I sat down at DOC NYC last week to speak with one of the most influential men in documentary film, Thom Powers, about the role social media and digital are playing in film festivals. Powers is not only the artistic director of DOC NYC, but is a programmer at the Toronto Film Festival, Miami Film Festival, Montclair Film Festival, founder of the NYC documentary screening series, “Stranger than Fiction,” and a curator at SundanceNow.
The following is an edited transcript of what Powers had to say.
You began your career as a filmmaker. How did you transition into becoming a film festival programmer?
Thom Powers: I made films for about 10 years at HBO, PBS and other places, and I was just looking to do something a little bit different. My own personality is more attuned to having an eclectic set of things going on. What I like about programming is the thinking about several different topics at once — whereas making a film requires an intense concentration on one subject for a year at a time or sometimes longer.
Currently you program for festivals such as the Toronto, Miami and, of course, DOC NYC as well as others. Do you see yourself as shaping the landscape of the industry?
Powers: I hope so. That’s the goal, but some of that takes time. Now that I’ve been doing Toronto for seven years, there’s a following there. People have seen what I’ve programmed before, so they know if they like it or don’t like it. They know if they can invest and take a chance on something they’ve never heard of because they’ve liked what they’ve seen before at the festival.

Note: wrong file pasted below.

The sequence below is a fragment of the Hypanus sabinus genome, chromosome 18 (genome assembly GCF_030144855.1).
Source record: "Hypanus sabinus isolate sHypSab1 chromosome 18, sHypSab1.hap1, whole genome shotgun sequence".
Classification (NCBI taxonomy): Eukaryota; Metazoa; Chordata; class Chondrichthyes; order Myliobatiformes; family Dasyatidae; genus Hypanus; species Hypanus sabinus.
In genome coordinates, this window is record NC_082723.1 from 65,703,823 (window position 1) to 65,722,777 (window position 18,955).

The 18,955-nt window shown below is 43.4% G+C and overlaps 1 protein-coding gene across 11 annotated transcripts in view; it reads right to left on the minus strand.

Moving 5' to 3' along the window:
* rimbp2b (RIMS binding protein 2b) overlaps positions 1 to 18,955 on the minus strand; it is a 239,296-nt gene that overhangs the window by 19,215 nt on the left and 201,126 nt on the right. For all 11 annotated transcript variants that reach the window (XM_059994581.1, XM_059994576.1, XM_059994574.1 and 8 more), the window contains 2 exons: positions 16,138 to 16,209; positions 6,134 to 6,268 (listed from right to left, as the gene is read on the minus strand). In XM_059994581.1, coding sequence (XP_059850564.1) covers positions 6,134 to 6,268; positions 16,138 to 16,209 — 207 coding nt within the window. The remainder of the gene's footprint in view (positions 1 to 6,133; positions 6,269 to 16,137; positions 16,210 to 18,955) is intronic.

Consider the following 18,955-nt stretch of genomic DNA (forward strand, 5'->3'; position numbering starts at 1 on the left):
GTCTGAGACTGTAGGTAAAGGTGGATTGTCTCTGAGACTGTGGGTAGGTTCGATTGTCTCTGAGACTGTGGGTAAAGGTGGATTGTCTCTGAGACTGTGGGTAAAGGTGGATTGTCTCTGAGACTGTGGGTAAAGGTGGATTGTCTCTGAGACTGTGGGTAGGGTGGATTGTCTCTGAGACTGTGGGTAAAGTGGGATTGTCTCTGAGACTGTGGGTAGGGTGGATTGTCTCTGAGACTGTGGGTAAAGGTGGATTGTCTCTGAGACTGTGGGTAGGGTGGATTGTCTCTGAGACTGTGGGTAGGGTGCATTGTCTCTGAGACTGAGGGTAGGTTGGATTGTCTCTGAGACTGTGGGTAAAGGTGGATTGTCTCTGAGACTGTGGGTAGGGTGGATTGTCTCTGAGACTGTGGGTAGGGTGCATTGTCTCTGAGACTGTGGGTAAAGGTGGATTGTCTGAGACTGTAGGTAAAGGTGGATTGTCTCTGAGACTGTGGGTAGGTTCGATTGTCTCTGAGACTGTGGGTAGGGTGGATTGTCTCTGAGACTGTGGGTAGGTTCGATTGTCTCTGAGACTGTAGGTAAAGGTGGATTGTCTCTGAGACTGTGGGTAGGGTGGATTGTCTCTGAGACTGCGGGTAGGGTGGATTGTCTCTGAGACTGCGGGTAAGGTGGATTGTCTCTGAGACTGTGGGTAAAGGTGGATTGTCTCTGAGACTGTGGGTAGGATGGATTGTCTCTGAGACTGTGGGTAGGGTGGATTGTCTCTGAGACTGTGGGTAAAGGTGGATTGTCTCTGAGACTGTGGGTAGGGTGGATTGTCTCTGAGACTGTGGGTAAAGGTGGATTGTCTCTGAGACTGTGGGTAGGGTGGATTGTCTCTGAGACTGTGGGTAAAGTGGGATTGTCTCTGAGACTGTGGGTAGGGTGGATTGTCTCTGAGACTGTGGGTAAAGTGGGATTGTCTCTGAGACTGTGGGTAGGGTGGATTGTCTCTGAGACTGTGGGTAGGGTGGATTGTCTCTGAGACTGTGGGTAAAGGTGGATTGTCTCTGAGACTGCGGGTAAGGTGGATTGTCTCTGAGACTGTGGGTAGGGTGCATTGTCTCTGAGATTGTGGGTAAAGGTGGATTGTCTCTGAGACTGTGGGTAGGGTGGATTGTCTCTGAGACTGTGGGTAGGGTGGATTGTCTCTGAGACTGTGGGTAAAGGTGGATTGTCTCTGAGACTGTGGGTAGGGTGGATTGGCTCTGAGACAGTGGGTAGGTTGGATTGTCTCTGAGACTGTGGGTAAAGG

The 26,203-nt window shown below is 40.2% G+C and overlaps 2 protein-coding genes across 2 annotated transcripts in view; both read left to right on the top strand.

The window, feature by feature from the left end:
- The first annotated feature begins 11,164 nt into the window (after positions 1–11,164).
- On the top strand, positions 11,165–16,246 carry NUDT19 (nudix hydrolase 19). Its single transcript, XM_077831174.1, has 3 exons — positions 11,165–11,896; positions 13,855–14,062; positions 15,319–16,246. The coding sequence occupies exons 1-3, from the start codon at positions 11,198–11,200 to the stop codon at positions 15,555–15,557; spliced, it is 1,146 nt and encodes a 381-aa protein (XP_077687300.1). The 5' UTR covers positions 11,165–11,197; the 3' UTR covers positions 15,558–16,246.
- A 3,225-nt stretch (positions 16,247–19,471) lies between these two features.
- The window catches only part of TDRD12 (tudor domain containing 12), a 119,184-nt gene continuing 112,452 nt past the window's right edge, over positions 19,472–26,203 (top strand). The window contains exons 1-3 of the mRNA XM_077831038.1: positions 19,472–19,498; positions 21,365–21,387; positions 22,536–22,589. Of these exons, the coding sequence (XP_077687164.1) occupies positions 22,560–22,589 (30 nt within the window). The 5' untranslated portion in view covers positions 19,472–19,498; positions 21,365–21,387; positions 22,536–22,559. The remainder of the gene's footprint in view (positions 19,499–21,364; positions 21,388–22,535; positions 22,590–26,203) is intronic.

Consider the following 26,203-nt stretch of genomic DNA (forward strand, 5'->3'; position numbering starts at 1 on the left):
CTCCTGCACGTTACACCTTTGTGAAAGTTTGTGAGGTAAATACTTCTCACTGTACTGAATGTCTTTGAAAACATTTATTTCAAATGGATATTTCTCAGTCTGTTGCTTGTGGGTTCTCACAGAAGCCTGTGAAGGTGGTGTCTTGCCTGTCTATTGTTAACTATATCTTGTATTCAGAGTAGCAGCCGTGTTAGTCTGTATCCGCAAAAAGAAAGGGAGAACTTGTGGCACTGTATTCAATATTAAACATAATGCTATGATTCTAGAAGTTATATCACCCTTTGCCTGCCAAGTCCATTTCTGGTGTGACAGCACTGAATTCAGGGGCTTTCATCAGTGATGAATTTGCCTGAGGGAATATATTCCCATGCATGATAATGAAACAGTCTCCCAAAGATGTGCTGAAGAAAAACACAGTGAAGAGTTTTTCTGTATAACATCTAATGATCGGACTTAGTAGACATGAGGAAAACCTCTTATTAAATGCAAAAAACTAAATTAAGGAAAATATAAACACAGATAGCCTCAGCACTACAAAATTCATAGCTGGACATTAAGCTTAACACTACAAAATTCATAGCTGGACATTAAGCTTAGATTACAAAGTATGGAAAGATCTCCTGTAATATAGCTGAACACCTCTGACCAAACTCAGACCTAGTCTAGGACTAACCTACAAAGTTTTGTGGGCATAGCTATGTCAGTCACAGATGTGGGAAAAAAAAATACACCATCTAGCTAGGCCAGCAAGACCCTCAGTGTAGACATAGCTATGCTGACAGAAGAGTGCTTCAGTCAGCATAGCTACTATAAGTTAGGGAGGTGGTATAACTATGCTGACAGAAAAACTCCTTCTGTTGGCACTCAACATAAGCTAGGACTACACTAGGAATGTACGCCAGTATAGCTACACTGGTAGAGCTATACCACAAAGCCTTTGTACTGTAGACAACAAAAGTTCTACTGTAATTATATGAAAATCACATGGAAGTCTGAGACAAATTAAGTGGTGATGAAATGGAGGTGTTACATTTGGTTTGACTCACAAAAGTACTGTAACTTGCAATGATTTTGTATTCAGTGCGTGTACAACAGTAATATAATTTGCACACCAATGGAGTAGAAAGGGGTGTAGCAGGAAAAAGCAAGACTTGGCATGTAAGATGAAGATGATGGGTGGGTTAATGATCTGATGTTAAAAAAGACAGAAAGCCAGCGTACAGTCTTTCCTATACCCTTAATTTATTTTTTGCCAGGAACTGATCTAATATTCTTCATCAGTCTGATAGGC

What influences the “Thom Power Voice”?
Powers: I think the name of our series, “Stranger than Fiction,” embodies the chief quality that I love so much about documentary film, which is that to me, it’s more compelling, more entertaining and more resonating than anything you can make up.
You’re very active on Twitter, and certainly the way festivals can present themselves to audiences and interact with them has changed with the introduction of social media and digital technologies. What’s your approach to integrating technology into your work?
Powers: Regarding tech, I consider myself about in the middle of the pack in being on top of this stuff. I wouldn’t call myself a leader, but I pay attention to what seems to be catching fire and I try things out. These days, I’m always surprised when I encounter someone that’s not on Twitter who has a job that’s meant to be communicating with people. It doesn’t surprise me my mother’s not on Twitter, but when a festival programmer’s not on Twitter, I think you’re missing out on one of the great new tools to be doing your job, which is to be having a conversation with an audience.
— Thom Powers (@thompowers) November 16, 2012
Do you see any downside to the role social media is playing in festivals?
Powers: Sometimes it drives me nuts, like at Cannes where a film has been 10 years in the making and people put a thumbs up or thumbs down on it two minutes after it comes out. I don’t think Twitter is a good venue for passing judgment on things. It is a good venue for pointing at things.
Traditionally film festivals were often a film’s first exposure to press, the public and the industry. Do you have recommendations for filmmakers to utilize digital and social components to enhance their exposure at the festival?